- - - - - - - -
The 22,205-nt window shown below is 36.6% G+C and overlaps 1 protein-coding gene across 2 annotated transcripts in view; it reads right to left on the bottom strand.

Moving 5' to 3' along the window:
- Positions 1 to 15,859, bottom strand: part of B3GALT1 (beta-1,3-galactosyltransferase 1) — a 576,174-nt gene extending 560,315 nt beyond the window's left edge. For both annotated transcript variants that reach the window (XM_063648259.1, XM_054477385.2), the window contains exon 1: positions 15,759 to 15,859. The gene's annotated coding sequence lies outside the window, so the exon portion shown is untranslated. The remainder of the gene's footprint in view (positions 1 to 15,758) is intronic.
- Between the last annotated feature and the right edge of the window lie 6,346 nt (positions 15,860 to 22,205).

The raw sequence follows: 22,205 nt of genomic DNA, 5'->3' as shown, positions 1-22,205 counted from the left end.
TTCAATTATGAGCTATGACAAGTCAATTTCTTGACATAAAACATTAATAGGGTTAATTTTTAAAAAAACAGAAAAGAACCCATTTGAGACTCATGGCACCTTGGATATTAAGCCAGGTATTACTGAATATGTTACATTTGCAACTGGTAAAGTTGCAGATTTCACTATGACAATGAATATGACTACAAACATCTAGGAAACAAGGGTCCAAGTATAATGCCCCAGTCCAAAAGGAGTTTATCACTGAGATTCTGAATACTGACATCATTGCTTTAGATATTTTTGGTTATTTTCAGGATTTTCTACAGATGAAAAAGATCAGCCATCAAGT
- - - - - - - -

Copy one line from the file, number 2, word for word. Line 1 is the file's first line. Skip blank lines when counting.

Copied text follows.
Moving 5' to 3' along the window: